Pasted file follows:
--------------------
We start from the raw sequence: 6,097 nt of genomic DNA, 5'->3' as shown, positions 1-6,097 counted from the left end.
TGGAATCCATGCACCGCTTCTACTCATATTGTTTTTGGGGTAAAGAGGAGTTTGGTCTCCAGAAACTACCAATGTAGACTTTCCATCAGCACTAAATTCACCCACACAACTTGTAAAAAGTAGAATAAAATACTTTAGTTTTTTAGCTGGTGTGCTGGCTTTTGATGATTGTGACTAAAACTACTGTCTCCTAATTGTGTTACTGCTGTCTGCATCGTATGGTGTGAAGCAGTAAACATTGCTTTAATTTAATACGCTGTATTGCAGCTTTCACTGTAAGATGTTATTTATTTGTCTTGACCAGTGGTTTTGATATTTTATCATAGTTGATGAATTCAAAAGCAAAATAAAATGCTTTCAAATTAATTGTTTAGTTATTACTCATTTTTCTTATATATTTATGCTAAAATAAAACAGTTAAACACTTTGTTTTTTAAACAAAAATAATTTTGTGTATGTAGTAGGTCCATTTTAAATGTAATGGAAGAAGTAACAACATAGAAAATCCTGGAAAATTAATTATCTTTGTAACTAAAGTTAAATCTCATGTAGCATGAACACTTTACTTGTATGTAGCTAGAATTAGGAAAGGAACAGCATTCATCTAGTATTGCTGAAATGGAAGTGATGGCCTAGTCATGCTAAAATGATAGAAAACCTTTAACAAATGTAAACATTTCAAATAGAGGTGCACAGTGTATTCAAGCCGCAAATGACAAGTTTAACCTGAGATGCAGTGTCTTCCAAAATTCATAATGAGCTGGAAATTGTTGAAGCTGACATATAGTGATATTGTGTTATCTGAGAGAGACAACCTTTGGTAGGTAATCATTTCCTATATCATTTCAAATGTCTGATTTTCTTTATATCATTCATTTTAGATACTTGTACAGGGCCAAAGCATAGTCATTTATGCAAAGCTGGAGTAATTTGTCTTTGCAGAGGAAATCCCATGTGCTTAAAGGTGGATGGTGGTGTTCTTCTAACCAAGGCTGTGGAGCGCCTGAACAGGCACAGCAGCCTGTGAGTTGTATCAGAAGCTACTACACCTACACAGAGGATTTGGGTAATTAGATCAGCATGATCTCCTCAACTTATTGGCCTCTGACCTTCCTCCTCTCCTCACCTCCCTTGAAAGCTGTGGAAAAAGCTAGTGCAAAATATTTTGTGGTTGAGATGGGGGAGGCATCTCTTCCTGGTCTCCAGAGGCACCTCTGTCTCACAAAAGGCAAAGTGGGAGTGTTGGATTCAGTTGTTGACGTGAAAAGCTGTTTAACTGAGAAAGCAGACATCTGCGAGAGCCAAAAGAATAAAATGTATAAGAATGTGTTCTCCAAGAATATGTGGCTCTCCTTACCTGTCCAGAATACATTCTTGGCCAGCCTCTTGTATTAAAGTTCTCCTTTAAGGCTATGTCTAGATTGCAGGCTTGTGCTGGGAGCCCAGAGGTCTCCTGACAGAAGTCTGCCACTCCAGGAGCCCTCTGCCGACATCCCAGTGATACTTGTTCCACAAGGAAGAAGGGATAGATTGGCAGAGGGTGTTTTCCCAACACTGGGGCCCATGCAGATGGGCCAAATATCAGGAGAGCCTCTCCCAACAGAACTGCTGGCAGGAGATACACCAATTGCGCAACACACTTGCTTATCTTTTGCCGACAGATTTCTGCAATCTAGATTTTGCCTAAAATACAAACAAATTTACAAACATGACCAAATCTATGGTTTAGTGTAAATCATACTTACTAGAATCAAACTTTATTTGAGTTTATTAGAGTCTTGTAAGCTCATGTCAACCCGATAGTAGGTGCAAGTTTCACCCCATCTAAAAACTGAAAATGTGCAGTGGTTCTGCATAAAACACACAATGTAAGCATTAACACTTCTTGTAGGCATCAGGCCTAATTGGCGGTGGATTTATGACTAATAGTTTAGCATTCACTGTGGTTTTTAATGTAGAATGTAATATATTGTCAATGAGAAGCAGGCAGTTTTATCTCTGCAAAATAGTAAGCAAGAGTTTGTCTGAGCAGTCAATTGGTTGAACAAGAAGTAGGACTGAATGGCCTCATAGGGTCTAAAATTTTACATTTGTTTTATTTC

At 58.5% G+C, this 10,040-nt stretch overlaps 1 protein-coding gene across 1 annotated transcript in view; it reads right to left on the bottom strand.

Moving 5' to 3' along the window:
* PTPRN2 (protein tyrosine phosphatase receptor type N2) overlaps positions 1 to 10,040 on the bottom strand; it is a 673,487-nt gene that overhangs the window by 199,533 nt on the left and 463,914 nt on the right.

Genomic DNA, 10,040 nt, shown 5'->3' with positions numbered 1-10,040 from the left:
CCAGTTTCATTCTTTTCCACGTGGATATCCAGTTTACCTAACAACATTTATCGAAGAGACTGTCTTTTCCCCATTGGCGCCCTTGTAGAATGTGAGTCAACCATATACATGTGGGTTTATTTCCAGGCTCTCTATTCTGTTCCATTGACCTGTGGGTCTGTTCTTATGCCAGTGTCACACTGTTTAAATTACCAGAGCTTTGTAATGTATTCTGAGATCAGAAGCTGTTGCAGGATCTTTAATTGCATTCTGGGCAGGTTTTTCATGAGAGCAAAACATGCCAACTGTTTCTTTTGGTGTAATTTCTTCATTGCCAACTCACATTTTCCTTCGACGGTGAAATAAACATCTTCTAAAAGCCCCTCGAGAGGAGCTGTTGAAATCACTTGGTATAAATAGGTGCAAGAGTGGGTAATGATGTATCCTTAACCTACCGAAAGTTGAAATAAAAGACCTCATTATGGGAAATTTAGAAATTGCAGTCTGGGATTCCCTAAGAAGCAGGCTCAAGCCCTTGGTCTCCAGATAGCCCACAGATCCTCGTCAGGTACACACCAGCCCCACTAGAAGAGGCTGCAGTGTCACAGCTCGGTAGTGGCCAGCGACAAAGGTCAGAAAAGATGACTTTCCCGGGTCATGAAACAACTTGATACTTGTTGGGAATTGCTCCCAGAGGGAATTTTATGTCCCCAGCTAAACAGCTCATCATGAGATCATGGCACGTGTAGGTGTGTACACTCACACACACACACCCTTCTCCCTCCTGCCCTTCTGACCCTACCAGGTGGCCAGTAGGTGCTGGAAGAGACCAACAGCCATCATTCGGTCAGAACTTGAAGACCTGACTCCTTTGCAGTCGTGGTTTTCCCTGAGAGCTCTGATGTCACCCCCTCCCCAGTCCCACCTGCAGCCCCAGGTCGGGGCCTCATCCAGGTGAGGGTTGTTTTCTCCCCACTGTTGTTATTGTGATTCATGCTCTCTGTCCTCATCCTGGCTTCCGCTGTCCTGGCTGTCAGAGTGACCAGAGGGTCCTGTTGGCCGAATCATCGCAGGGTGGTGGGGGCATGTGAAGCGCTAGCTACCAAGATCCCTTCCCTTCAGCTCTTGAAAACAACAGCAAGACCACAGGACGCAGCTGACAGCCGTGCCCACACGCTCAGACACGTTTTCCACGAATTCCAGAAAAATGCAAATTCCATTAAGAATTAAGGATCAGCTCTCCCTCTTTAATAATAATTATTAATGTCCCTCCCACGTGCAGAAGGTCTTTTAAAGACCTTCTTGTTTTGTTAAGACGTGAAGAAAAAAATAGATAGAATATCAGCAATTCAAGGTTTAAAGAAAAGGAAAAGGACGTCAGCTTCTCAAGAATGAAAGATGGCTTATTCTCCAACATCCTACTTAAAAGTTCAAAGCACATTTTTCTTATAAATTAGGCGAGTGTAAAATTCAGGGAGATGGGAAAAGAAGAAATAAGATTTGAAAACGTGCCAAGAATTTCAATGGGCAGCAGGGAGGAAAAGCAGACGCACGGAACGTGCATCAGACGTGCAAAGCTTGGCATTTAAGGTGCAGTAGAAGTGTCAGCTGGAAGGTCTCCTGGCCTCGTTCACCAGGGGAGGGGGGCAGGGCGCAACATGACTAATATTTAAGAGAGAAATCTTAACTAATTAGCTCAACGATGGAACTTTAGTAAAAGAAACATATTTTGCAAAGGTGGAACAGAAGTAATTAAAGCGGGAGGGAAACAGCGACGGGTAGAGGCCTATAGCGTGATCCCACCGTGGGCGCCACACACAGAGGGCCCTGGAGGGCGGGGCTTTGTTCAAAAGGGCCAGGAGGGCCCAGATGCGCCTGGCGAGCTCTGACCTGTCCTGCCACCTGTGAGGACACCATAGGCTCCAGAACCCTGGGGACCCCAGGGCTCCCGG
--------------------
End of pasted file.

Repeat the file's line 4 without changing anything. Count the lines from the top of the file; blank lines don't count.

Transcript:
Moving 5' to 3' along the window: